Background: This study aimed to examine the factor structure of responses to the Portuguese version of questions related to screen time–based sedentary behavior among adolescents. Methods: This cross-sectional study with a sample of 1083 adolescents aged 14–19 years was conducted in Brazil. The sample was randomly divided into 2 groups for an exploratory factor analysis and for a confirmatory factor analysis. Screen time was investigated by a Portuguese version of questions about time sitting in front of television, computer, and video games on weekdays and weekends. Results: Scree plots showed 2 factors with eigenvalues above 1. One factor was formed by items about television and computer use, and the other factor was formed by items about video game use. The exploratory factor analysis with 2 factors resulted in factor loadings above .60. A second model with 1 factor was estimated and resulted in factor loadings above .55. A confirmatory factor analysis was estimated based on the 2-factor exploratory factor analysis and goodness-of-fit statistics were adequate. Confirmatory factor analysis with 1 factor had goodness-of-fit statistics adequate. Conclusions: The Portuguese language version of self-report screen time had 2 possible factor solutions, and items demonstrated good factor structure with reasonable reliability making it suitable for use in the future studies.
Advancing the Debate on ‘Fitness Testing’ for Children: Perhaps We’re Riding the Wrong Animal
Meghann Lloyd, Rachel C. Colley, and Mark S. Tremblay
Relationship Between Active School Transport and Body Mass Index in Grades-4-to-6 Children
Richard Larouche, Meghann Lloyd, Emily Knight, and Mark S. Tremblay
The current investigation assessed the impact of active school transportation (AST) on average daily step counts, body mass index (BMI) and waist circumference in 315 children in Grades 4–6 who participated to Cycle 2 of the Canadian Assessment of Physical Literacy (CAPL) pilot testing. T-tests revealed a significant association between AST and lower BMI values (18.7 ± 3.3 vs. 19.9 ± 3.8 kg/m2). The active commuters accumulated an average of 662 more steps per day, and their waist circumference was lower by an average of 3.1 cm, but these differences were not statistically significant. ANCOVA analyses controlling for age and step counts, found trends toward lower BMI and waist circumference values among the active commuters. These results suggest that AST may be a valid strategy to prevent childhood obesity; further research is needed to determine more precisely the impact of AST on body composition, and the direction of the relationship.
Comparative Validity Assessment of Five Activity Monitors: Does Being a Child Matter?
Michelle R. Stone, Dale W. Esliger, and Mark S. Tremblay
The purpose of this study was to determine the effects of age and leg length on the energy-expenditure predictions of five activity monitors. Participants (N = 86, ages 8–40 years) performed three progressive bouts of treadmill activity ranging from 4 to 12 km/hr. Differences between measured energy expenditure (VO2) and activity-monitor-predicted energy expenditure were assessed across five leg length categories to determine the influence of leg length. Accelerometer counts or pedometer steps along with age, weight, and leg length accounted for 85–94% of measured energy expenditure. The addition of age and leg length as predictor variables explained a larger amount of variance in energy expenditure across all speeds. Differences in leg length and age might affect activity-monitor validity and, therefore, should be controlled for when estimating physical activity energy expenditure.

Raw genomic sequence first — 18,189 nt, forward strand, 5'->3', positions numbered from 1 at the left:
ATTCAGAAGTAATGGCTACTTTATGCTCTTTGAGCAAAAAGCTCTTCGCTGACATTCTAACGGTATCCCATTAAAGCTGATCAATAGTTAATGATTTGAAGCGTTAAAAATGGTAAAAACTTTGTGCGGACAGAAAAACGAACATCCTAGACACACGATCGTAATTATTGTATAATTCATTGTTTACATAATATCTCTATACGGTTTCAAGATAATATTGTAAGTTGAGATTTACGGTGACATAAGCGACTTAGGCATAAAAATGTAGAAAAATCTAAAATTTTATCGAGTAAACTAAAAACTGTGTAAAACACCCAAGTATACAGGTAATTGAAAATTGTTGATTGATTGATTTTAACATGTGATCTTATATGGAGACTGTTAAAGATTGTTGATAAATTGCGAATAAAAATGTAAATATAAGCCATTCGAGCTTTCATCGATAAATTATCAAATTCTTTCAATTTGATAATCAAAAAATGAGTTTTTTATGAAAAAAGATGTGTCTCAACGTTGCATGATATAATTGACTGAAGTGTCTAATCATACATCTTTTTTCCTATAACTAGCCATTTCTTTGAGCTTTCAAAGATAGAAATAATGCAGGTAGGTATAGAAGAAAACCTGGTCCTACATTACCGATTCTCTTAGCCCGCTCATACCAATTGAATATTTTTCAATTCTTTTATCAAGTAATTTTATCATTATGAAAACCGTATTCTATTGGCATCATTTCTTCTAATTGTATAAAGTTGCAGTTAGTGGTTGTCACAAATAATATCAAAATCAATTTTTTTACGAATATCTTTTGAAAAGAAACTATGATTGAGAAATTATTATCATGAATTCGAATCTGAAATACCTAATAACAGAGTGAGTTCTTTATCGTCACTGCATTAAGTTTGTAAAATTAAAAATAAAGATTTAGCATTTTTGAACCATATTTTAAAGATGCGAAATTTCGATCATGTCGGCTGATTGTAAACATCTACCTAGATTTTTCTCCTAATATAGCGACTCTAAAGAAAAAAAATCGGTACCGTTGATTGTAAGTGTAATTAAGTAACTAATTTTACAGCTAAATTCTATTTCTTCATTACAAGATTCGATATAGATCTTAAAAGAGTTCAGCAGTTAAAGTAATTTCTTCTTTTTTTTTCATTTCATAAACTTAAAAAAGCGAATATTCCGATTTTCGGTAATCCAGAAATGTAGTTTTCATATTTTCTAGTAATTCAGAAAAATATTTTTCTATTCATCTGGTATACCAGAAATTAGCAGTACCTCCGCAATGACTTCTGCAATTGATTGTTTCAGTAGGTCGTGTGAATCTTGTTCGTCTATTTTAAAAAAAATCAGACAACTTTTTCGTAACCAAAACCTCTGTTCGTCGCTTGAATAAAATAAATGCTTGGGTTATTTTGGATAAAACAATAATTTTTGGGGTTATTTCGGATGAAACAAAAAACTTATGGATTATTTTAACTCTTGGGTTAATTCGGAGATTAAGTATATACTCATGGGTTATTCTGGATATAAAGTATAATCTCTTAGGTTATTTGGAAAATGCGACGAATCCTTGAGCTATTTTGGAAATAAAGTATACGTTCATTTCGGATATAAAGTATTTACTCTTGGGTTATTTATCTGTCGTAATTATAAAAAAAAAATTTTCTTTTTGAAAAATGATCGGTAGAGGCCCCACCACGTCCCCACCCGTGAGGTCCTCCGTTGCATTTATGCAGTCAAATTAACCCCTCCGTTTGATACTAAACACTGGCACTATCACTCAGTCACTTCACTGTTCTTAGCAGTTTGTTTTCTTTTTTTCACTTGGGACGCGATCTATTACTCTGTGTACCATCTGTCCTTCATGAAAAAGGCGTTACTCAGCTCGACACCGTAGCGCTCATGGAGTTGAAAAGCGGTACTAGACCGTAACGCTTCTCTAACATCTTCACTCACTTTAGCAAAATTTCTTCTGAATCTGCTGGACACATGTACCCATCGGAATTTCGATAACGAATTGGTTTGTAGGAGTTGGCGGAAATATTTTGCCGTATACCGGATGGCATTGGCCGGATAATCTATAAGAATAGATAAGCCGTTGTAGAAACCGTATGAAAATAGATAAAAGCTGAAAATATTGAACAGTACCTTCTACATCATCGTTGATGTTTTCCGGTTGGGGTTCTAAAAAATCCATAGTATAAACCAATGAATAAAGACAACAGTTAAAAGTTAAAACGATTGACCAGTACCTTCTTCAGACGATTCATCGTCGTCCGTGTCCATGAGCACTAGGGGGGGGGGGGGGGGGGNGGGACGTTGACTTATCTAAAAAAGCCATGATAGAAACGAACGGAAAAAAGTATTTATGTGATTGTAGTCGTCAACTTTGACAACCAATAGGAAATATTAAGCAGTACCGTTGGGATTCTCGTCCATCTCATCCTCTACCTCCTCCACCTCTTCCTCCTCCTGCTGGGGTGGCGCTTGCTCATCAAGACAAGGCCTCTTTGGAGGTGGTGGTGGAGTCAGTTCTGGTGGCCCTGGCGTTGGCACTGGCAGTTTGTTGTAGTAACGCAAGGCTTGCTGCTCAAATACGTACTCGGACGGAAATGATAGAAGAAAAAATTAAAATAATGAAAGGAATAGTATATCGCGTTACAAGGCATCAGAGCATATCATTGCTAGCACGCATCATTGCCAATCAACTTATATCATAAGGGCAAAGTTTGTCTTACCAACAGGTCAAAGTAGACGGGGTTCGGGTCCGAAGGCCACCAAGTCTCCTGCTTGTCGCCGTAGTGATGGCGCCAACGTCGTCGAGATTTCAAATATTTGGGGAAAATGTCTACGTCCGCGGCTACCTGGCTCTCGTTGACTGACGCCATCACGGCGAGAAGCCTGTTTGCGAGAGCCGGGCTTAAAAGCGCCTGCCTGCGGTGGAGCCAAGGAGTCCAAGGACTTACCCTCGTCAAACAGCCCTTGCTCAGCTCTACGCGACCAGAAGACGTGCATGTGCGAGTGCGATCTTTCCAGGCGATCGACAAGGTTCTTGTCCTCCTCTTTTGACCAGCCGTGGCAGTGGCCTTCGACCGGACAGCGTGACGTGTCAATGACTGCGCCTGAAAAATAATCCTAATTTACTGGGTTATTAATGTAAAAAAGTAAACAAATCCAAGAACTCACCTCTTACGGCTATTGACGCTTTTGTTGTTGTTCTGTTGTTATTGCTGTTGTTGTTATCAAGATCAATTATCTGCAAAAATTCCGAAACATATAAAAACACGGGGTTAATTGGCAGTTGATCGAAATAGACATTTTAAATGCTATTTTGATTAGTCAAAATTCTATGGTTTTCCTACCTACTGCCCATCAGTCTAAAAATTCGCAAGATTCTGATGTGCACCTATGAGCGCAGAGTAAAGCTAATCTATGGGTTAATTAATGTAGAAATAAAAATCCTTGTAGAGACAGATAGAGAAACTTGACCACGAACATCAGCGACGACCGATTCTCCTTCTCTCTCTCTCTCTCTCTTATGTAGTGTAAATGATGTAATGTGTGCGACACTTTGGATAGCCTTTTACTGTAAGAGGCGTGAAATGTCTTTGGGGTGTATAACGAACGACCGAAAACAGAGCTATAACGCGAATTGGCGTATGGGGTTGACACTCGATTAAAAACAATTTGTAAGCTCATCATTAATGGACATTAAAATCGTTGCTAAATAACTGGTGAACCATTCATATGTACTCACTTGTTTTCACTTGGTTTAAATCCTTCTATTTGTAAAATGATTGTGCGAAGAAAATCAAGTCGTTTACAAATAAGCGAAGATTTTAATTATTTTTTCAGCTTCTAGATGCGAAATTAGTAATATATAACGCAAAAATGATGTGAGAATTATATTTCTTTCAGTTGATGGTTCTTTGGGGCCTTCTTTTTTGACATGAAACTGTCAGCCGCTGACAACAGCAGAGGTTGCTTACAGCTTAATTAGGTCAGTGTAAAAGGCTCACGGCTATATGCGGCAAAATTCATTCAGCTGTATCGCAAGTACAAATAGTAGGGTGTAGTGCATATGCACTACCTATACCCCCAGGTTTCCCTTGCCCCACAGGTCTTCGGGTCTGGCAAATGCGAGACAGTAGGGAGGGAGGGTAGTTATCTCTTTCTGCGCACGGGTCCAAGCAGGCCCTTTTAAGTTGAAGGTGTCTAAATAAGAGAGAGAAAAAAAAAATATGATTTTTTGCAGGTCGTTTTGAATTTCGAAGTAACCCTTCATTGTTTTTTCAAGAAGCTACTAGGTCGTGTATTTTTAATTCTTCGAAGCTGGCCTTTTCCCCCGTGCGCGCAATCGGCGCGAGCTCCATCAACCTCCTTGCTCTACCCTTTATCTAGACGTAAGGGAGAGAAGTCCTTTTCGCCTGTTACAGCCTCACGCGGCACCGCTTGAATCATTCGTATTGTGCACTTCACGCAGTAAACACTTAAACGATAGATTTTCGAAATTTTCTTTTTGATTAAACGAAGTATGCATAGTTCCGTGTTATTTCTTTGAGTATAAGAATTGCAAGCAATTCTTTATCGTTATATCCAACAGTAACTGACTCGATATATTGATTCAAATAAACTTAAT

Impact of the Active Healthy Kids Canada Report Card: A 10-Year Analysis
Mark S. Tremblay, Joel D. Barnes, and Jennifer Cowie Bonne
For 20 years Active Healthy Kids Canada (AHKC) has worked to inspire the country to engage all children and youth in physical activity (PA). The primary vehicle to achieve this is the AHKC Report Card on Physical Activity for Children and Youth, which has been released annually since 2005. Using 10 years of experience with this knowledge translation and synthesis mechanism, this paper aggregates and consolidates diverse evidence demonstrating the impact of the Report Card and related knowledge translation activities. Over the years many evaluations, consultations, assessments, and surveys have helped inform changes in the Report Card to improve its impact. Guided by a logic model, the various assessments have traversed areas related to distribution and reach, meeting stakeholder needs, use of the Report Card, its influence on policy, and advancing the mission of AHKC. In the past 10 years, the Report Card has achieved > 1 billion media impressions, distributed > 120,000 printed copies and > 200,000 electronic copies, and benefited from a collective ad value > $10 million. The Report Card has been replicated in 14 countries, 2 provinces, 1 state and 1 city. AHKC has received consistent positive feedback from stakeholders and endusers, who reported that the Report Card has been used for public awareness/education campaigns and advocacy strategies, to strengthen partnerships, to inform research and program design, and to advance and adjust policies and strategies. Collectively, the evidence suggests that the Report Card has been successful at powering the movement to get kids moving, and in achieving demonstrable success on immediate and intermediate outcomes, although the long-term goal of improving the PA of Canadian children and youth remains to be realized.